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Scioto County Ohio OVI Attorneys

Facing an OVI in Ohio can be stressful.  Individuals in Ohio charged with an OVI face severe penalties including possible jail time, fines, community service, loss of driver's license, increased insurance costs, and possible loss of employment or employment opportunities. 


Penalties for OVI Convictions:

  • First Offense: 3 days to 6 months in jail, $375 to $1,075 fine, and a license suspension of 1 to 3 years.

  • Second Offense: 10 days to 6 months in jail, $525 to $1,625 fine, and a license suspension of 1 to 7 years.

  • Third Offense: 30 days to 1 year in jail, $850 to $2,750 fine, and a license suspension of 2 to 12 years.

  • Fourth and Subsequent Offenses: Treated as felonies with more severe penalties.


Understanding the procedure of how an OVI case proceeds and potential defenses can help accused individuals navigate the complexities of Ohio's OVI law. If facing an OVI charge, consulting with and knowing how to hire the right experienced attorney is crucial.

An OVI in Ohio begins when the officer first observes the driver even before a traffic stop occurs.  The officer's alleged observations of the accused's driving begins the OVI investigation.  The officer is trained by the National Highway Transportation Safety Administration that the first portion of the OVI investigation is Vehicle in Motion.  The officer will observe the accused's driving looking for potential indicators of impairment.  If the officer believes he has observed a traffic violation, then the officer conducts a traffic stop. 

After the officer in an OVI investigation conducts the traffic stop, the investigation moves into the second phase.  The officer is going to make personal contact with the driver.  During this time, the officer is looking for other potential indicators of impairment such as the odor of an alcoholic beverage, bloodshot eyes, fumbling fingers, and the general inability to divide attention between tasks and answering questions.  If the officer believes he has reasonable suspicion to do so, then he will remove the driver from the vehicle to conduct Standard Field Sobriety Testing.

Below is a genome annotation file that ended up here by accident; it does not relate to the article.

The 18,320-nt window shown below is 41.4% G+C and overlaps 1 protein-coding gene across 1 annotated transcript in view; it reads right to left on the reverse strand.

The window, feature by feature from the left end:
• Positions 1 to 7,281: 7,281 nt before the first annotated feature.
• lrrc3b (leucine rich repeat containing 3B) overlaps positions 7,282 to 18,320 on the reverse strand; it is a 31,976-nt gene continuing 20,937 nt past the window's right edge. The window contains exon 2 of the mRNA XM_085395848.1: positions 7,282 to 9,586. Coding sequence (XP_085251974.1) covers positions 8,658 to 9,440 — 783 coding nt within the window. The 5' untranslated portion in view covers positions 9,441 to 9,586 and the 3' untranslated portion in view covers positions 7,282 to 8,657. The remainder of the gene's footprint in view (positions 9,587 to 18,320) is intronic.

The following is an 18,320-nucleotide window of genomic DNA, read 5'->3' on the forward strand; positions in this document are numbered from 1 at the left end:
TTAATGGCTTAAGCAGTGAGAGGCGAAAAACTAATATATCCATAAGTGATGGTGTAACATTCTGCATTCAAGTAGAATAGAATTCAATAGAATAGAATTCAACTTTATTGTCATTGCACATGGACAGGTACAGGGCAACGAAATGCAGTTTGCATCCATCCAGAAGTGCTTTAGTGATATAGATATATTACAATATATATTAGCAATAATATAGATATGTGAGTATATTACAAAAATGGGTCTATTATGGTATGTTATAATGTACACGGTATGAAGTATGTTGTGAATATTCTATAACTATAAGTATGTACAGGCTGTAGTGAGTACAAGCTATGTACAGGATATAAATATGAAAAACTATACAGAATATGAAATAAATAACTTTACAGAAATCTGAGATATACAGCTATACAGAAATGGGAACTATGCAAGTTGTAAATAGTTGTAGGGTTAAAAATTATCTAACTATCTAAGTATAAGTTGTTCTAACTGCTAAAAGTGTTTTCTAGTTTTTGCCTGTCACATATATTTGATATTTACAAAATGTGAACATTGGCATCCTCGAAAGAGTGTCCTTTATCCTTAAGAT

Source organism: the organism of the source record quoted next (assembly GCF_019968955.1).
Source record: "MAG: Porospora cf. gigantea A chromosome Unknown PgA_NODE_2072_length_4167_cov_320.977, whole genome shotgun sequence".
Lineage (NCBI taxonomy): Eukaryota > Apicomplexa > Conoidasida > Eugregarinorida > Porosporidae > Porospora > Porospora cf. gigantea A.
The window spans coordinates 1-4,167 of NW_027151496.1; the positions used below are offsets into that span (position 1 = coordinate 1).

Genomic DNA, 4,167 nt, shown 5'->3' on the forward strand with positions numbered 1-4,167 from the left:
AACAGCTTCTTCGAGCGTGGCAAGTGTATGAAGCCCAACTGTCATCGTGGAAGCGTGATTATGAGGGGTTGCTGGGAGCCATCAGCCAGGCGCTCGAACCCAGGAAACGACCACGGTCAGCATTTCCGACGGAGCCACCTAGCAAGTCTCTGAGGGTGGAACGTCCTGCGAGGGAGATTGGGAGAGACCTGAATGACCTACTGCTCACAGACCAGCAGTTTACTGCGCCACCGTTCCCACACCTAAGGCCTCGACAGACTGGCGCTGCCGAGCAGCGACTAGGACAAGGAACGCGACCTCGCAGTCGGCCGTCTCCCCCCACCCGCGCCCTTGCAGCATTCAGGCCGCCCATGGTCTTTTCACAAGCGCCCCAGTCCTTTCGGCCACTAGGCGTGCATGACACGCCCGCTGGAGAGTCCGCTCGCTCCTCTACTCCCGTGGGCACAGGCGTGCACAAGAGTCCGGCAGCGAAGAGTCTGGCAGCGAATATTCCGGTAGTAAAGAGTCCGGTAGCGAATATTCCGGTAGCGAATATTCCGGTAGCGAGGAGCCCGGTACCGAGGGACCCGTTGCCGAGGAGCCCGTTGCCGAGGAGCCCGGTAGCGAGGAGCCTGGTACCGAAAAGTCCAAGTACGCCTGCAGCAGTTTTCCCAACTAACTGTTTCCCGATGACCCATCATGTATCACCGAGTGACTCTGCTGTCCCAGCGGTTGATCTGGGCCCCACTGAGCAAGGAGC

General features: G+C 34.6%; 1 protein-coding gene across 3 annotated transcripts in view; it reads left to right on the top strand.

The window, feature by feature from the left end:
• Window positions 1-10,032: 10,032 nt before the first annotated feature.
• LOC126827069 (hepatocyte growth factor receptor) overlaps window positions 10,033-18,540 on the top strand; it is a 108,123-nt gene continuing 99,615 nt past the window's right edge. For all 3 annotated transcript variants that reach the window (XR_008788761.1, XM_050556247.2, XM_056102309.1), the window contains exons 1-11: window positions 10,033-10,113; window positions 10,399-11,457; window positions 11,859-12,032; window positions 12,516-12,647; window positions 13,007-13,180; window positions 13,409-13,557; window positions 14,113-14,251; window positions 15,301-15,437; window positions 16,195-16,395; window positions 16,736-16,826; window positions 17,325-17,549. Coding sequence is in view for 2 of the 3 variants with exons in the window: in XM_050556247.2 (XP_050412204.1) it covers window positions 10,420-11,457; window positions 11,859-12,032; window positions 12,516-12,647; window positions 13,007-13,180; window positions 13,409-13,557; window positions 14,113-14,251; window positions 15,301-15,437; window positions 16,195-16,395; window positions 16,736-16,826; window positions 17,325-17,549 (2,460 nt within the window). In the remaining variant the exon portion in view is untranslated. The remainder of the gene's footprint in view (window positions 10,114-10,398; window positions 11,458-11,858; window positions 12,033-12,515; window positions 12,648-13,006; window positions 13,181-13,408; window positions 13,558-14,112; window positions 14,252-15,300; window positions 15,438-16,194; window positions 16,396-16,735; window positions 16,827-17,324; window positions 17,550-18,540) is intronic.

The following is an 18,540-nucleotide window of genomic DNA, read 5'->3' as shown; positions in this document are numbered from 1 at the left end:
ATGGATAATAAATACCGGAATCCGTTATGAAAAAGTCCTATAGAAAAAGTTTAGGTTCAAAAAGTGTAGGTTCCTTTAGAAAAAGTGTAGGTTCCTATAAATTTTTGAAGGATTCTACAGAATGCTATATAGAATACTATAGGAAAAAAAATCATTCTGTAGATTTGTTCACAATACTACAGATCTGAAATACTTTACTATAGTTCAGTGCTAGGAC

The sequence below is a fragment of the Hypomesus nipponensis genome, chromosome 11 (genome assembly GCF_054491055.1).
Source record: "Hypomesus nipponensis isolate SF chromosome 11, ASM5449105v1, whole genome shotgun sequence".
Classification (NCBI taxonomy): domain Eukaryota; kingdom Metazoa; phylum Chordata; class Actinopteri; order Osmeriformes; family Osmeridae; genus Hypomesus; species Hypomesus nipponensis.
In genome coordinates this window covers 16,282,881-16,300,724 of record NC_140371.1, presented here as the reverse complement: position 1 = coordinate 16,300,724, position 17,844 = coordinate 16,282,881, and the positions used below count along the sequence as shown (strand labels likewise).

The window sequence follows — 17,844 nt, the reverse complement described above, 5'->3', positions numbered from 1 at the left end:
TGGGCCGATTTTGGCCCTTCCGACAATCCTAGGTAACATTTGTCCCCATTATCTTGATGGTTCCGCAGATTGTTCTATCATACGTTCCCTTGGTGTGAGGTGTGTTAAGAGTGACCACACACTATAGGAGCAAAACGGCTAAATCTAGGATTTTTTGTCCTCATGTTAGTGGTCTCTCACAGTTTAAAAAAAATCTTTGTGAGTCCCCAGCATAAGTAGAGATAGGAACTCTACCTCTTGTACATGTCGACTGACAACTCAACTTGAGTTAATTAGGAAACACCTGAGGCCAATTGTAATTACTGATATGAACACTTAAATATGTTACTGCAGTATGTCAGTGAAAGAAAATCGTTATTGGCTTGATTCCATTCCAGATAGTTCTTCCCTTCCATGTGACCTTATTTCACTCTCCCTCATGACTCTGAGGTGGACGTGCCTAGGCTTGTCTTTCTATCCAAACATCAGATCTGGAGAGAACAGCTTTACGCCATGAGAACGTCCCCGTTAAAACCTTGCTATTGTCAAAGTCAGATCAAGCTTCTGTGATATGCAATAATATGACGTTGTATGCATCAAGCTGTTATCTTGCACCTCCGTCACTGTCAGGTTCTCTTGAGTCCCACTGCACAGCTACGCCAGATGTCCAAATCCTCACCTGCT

The Standard Field Sobriety Testing battery consists of the Horizontal Gaze Nystagmus Test, the Walk and Turn Test, and the One Leg Stand Test.  During these tests, the officer is attempting to observe specific indicators of impairment to be used later in an OVI prosecution. At the end of the Standard Field Sobriety Test battery, officers will often ask the driver to take a portable breath test (PBT).  Under Ohio Law, there is absolutely no penalty for refusing Standard Field Sobriety Testing or a portable breath test. 

At this time, the officer has to make a decision on whether there is probable cause to arrest and charge a driver with a violation of Ohio's OVI law. If arrested, the driver will be asked to submit to a breath or urine screen in an effort by law enforcement to obtain the amount of alcohol or drugs in the driver's body. If the driver tests tests greater than the legal limit or refuses the test, an Administrative License Suspension (ALS) is immediately imposed.

Administrative License Suspension (ALS):